The last commercial supersonic flight occurred in 2003 when the Concorde made its final landing in the United Kingdom. Rising fuel costs and a crash near Paris that killed 109 passengers and crew plus four people on the ground finally ended the Concorde’s useful life.
In the more than 15 years since that final flight, no commercial jet flies at even half the Concorde’s top speed of roughly 1,350 mph. That doesn’t mean aircraft engineers have given up on supersonic flight, however.
On Tuesday, Boeing Co. (NYSE: BA) announced a “significant” investment in Nevada-based Aerion, which was founded in 2003 to develop new technologies for supersonic aircraft. The company introduced its first supersonic design, the AS2 12-passenger business jet, in 2014. In 2015, Aerion announced a firm order for 20 of the new planes from Flexjet, a lessor of private aircraft. The first AS2 flight is not scheduled until 2023 and commercial availability could be years beyond that.
While a commercial supersonic aircraft could make Aerion or one of its two competitors rich and happy, the prospect of supersonic air travel is not welcomed by all. Last week, the International Council on Clean Transportation (ICCT) published a working paper on the environmental impacts of supersonic transport (SST) aircraft. Sonic booms and increased carbon dioxide emissions were the focus of the ICCT’s study.
The ICCT study modeled the landing and takeoff noise, sonic boom and carbon dioxide emissions from a new, “unconstrained” fleet of 2,000 SSTs linking 500 city pairs by 2035. The two busiest airports would be Dubai and London Heathrow, both of which could see more than 300 take and landing operations every day. Los Angeles, Singapore, San Francisco, JFK, Frankfurt and Bangkok could see 100 operations a day. That much activity could double the area around the airports exposed to noise pollution compared to a subsonic fleet of the same size.
That SST fleet would emit an estimated 96 million metric tons of carbon dioxide per year, roughly the combined 2017 emissions of American, Delta and Southwest Airlines. The fleet would consume about 20% of the entire carbon budget available to commercial aviation under a climate goal of limiting a global temperature increase of 1.5 degrees Celsius.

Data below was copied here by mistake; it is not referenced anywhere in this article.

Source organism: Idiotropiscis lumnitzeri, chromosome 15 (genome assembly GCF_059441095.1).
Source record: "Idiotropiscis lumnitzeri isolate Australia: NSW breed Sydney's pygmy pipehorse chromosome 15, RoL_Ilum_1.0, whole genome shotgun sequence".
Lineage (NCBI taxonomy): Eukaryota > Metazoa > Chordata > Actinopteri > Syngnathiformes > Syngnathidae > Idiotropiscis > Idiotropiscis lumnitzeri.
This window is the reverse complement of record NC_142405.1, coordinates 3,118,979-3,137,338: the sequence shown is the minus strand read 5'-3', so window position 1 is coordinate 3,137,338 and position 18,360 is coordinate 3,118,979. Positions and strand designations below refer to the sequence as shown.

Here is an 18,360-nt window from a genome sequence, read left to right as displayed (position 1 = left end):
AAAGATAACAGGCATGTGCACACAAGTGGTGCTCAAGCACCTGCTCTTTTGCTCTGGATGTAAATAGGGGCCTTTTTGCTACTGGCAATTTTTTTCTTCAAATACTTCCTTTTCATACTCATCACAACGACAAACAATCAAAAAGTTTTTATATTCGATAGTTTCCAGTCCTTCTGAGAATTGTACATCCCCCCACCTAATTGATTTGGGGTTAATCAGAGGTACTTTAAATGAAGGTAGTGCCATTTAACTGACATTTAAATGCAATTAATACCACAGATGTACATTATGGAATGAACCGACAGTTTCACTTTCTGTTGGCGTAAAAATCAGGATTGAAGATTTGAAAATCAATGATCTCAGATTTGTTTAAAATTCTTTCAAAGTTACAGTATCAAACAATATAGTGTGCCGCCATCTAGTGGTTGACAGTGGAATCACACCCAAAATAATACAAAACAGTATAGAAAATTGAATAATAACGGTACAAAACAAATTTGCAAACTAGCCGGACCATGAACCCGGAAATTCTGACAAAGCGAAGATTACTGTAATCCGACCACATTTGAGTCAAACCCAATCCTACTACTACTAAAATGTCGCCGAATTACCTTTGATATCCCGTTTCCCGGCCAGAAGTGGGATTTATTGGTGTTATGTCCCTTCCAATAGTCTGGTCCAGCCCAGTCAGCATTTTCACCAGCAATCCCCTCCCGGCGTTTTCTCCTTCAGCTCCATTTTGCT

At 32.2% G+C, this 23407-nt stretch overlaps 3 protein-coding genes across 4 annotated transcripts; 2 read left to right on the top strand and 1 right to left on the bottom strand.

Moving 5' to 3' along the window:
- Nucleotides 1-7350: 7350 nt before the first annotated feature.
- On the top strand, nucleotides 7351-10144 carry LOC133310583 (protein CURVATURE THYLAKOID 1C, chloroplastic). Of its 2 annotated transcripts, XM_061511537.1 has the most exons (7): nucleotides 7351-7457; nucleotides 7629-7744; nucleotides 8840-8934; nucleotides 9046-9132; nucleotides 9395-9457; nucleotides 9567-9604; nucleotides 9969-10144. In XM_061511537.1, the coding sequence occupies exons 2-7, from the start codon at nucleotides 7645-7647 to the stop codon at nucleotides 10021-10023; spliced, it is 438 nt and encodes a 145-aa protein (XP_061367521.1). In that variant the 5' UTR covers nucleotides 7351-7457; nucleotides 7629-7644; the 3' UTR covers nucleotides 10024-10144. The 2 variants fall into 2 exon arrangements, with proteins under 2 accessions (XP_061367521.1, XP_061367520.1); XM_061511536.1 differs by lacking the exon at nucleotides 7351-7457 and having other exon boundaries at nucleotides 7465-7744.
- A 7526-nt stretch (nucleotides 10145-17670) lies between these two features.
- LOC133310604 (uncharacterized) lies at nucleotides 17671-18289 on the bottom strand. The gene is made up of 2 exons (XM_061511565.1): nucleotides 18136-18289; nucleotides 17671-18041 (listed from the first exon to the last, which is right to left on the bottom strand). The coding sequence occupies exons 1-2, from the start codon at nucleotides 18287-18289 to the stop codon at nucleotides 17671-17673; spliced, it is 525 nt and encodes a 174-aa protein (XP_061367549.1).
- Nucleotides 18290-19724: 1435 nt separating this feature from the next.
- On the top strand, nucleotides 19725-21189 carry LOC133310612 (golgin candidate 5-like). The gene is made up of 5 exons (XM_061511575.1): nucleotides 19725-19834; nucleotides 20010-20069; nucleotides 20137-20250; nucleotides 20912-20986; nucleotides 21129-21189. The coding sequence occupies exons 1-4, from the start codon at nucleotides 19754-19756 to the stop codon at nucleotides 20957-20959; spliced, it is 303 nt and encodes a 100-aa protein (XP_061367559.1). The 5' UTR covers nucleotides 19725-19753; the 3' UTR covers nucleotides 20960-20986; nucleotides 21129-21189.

Last October, Aerion selected a new engine from General Electric Aviation called the Affinity to power the AS2. The turbofan Affinity has been designed for efficient supersonic flight over water and efficient subsonic flight over land. The engine is also designed to beat current emission standards and will have a top speed of Mach 1.4 (about 1,100 mph).
Aerion CEO Tom Vice said:
The AS2 is the launch point for the future of regulatory-compliant and efficient supersonic flight. Together with Boeing, we’re creating a faster, more connected future with tremendous possibilities for enhancing humanity’s productivity and potential.
Airbus signed on as Aerion’s airframe technical partner in 2014, and it is unknown whether the Boeing rival’s deal is still on or not. Odds are that it isn’t, but we don’t know for sure.
One final thing: price. At the time the AS2 was introduced in 2014, the 12-seater’s cost was projected to top $100 million per copy. For comparison, Boeing’s 787-800 has a list price of $102.2 million, carries up to 210 passengers, and has a subsonic cruising speed of around 585 mph. The Airbus A320neo costs $110.6 million, has a maximum capacity of around 186, and a cruising speed of about 530 mph. The Aerion AS2 will cost more than $100 million, carry a maximum of 12 passengers, and have a maximum cruising speed of around 1,100 mph.